A plurality of spray heads 28 are arranged within the tank with the heads preferably positioned to direct the spray 30 of liquid onto the adjacent wall portions of the tank. The spray heads 28 (also shown in the form of openings 280 in the pipes) can be arranged at about the same level in the upper portion of the tank with preferably uniform lateral spacing therebetween substantially completely to cover the inner surface of the tank with the spray issuing from the heads. Instead of arranging the spray heads or openings at the same level, they can be arranged at different levels as illustrated by the group 28a in Figure 2, and some of the spray heads or spray openings can be positioned to direct the spray onto the walls of the tank, while others can be positioned to direct the spray into the interior of the tank for optimum coverage during cool-down. It is desirable to provide for a substantially uniform and complete coverage of the walls of the tank to minimize the existence of wide temperature differentials during cool-down.
The spray heads are connected to a header 32 extending about the interior of the tank, and the header is connected by line 34 to a spray line 36 which branches off of the trunk line 24. The branch line 36 is of considerably smaller capacity than the main header 26 or the trunk line 24, since the liquefied gas is adapted to be fed to the spray heads at a rate which is much lower than the rate of filling through the trunk line 24. The branch line 36 is provided with a valve 38 to control the flow of fluids, and the trunk line 24 is also provided with a fluid-control valve 40 at a point preferably beyond the branch line 36. In the illustrated modification, a branch line of about 2 inches outside diameter could be used in combination with a trunk line of about 6 inches in diameter whereby an amount of liquid could be carried in the branch line to the spray heads to cool down the tank without generation of so much vapor as would exceed the amount that could be handled or vented, or would cause build-up of excessive pressures within the tank to cause destruction or deterioration thereof.
The tank is provided with an outlet 42 in the top wall for the removal of vapors 44 generated from the liquid 46 introduced into the tank. The vapor outlet communicates with a vapor header 48 through a connecting vapor branch line 50. The header 48 can connect with the shore if the tank is on ship or it can connect either with a transmission pipe for use as refrigerant, fuel, raw material or the like, or it can connect with a reliquefaction unit for reconversion of the vapor into a liquefied state for possible return with the feed to the tank. The trunk line 50 is usually provided with means to record the amount of vapor being generated, as illustrated by the calibrated orifice 52 connected to a flow transmitter 54 and recorder 56. A shutoff valve 58 is also provided in the trunk line either before or after the recorder.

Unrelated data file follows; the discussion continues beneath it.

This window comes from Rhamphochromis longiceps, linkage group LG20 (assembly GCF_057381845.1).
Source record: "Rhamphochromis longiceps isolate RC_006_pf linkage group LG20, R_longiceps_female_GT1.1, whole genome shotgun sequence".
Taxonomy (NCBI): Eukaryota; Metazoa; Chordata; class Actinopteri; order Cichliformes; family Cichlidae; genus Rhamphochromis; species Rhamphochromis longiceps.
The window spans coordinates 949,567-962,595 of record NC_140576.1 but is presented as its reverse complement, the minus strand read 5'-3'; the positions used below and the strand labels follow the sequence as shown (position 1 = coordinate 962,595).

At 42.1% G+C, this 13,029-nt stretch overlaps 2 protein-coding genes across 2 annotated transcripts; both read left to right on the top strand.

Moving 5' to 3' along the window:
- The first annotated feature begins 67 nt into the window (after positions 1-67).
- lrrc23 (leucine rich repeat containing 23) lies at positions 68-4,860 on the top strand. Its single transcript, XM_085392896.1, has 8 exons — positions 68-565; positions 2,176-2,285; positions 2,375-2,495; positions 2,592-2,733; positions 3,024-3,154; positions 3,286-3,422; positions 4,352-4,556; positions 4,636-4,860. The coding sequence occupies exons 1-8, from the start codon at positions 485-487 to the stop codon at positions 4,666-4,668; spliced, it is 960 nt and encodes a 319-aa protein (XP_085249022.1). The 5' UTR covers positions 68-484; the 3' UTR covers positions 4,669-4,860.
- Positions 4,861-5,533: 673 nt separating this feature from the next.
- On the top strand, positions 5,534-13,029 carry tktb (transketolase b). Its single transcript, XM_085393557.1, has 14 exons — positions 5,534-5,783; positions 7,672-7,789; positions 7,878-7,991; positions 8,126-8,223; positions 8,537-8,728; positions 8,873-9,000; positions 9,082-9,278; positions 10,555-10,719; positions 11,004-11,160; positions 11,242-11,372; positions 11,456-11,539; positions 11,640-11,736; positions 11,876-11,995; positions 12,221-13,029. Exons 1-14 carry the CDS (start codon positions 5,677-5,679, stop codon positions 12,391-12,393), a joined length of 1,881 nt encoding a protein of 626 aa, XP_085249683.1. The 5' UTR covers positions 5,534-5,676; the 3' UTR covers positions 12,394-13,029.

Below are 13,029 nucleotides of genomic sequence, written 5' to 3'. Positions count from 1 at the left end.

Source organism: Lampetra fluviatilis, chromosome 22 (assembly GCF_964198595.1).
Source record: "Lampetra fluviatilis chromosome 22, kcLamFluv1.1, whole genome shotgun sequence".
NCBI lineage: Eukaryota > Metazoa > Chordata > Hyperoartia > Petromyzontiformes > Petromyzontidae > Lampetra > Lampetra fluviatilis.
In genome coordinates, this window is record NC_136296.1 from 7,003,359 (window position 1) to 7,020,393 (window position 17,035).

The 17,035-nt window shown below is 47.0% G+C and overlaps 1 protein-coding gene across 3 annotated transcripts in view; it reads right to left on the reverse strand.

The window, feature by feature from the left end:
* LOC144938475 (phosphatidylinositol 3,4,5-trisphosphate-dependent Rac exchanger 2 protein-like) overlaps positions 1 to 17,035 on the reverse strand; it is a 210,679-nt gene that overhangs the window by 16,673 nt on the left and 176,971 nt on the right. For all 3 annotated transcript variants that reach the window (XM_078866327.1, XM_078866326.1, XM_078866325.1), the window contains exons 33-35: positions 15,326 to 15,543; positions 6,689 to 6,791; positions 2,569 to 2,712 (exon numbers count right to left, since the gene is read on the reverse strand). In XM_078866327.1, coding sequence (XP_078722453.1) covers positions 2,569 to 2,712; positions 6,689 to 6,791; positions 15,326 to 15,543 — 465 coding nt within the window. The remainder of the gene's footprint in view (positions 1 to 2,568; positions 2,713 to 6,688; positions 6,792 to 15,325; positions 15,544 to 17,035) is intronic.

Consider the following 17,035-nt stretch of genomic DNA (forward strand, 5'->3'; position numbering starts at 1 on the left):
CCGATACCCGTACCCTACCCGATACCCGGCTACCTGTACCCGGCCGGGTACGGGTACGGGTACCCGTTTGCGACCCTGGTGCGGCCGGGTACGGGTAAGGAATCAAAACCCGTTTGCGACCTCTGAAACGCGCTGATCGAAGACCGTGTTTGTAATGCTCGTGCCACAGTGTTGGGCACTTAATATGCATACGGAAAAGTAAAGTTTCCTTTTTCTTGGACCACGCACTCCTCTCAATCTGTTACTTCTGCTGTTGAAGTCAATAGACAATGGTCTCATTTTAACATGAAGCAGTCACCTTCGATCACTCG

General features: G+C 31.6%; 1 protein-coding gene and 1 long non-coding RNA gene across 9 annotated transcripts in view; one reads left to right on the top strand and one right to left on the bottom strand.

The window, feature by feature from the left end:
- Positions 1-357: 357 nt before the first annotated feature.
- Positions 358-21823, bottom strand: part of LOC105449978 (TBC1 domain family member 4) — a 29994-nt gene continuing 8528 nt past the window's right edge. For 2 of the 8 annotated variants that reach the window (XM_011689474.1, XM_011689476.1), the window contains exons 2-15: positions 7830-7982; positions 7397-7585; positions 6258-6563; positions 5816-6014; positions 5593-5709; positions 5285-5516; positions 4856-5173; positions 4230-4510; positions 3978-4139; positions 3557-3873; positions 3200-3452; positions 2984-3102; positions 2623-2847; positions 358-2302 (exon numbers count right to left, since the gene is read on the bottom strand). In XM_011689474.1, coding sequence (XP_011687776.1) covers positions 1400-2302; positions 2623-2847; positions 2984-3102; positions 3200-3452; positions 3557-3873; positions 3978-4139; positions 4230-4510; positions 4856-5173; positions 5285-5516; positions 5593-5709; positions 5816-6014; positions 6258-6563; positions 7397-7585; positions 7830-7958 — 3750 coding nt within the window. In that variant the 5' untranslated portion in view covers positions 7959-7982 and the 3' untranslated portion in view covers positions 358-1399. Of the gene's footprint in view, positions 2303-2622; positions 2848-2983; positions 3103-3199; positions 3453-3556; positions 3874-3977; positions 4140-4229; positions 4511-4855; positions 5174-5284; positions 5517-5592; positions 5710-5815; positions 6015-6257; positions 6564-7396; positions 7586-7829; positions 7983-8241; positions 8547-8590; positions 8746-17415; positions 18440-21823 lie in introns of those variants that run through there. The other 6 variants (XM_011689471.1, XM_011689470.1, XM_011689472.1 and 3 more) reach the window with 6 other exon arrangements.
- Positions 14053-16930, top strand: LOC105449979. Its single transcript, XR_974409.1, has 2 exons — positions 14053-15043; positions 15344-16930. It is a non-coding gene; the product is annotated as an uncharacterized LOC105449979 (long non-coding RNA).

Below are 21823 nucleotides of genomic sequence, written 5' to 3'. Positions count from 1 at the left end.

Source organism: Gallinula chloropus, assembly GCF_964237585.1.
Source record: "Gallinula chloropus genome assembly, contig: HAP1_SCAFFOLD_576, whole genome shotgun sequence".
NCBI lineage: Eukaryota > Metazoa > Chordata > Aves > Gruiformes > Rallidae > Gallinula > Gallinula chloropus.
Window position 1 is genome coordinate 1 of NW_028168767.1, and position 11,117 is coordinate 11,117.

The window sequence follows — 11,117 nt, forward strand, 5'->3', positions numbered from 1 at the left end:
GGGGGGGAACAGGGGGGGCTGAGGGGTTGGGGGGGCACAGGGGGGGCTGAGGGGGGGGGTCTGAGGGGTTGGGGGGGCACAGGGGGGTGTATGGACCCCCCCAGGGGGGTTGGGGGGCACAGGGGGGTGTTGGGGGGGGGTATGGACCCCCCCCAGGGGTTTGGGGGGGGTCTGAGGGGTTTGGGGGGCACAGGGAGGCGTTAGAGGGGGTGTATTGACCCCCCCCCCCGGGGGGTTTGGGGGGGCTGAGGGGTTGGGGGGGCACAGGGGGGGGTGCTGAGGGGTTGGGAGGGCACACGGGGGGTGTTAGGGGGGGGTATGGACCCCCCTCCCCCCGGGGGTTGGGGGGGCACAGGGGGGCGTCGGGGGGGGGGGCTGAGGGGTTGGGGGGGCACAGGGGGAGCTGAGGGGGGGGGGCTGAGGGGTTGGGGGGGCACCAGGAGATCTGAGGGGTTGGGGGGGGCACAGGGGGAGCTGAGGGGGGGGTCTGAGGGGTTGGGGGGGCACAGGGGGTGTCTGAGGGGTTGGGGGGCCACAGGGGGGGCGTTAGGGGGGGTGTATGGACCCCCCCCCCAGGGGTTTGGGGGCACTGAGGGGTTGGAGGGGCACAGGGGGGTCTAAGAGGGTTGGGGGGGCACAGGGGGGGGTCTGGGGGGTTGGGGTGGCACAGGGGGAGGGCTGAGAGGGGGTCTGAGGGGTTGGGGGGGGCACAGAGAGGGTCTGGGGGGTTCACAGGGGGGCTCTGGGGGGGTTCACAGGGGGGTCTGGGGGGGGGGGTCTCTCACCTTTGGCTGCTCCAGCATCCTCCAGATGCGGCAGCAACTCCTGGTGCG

To avoid the build-up of excessive vapor pressure within the tank, an additional venting means is adapted to be provided in the form of a vapor outlet 60 which communicates with a line 62 that divides into a pair of trunk lines 64 and 66 of smaller dimension to communicate the relief vent 60 with a relief header 68. Since the relief lines are adapted to come into operation only when an emergency exists which will cause the sudden development of vapors in the tank, it is desirable to construct the relief lines for handling a large vapor load. Thus, the trunk lines 64 and 66 and the relief header 68 are usually of greater capacity than the vapor lines 50 and 48 that are used to remove the vapor formed in the course of normal operation of the tank.
The trunk lines 64 and 66 are each provided with a pressure valve 70 set to open at predetermined maximum pressures, such as 2 pounds per square inch. The relief valves can also be set to open when vacuum conditions develop in the tank, as in response to the drop in pressure when the liquid cargo isbeing removed at a too rapid rate. Opening of the valves, such for example as at a setting of /2 pound vacuum, will enable air or vapor, or preferably an inert gas, to flow into the tank to relieve the vacuum and thereby minimize the possibility of collapse of the tank. It is desirable to subdivide the trunk lines of the relief into two sub-lines, as illustrated, and to provide separate pressure control valves for each so that better and more certain control can be achieved.
Other elements for operation of the tank are provided but these need not be described herein in detail since they do not enter into the concepts forming the subject matter of this invention. The following dimensional characteristics of the various units are given by way of illustration in a commercial operation for the shipment of liquefied natural gas in large volumes in insulated tanks from a source of plentiful supply to an area where a deficiency exists. It will be understood that the dimensional characteristics of the units can be changed, depending upon the capacity of the tanks, the capicity of the equipment associated with the storage tanks, the material which is being transported or stored as cargo, and the location of the tanks.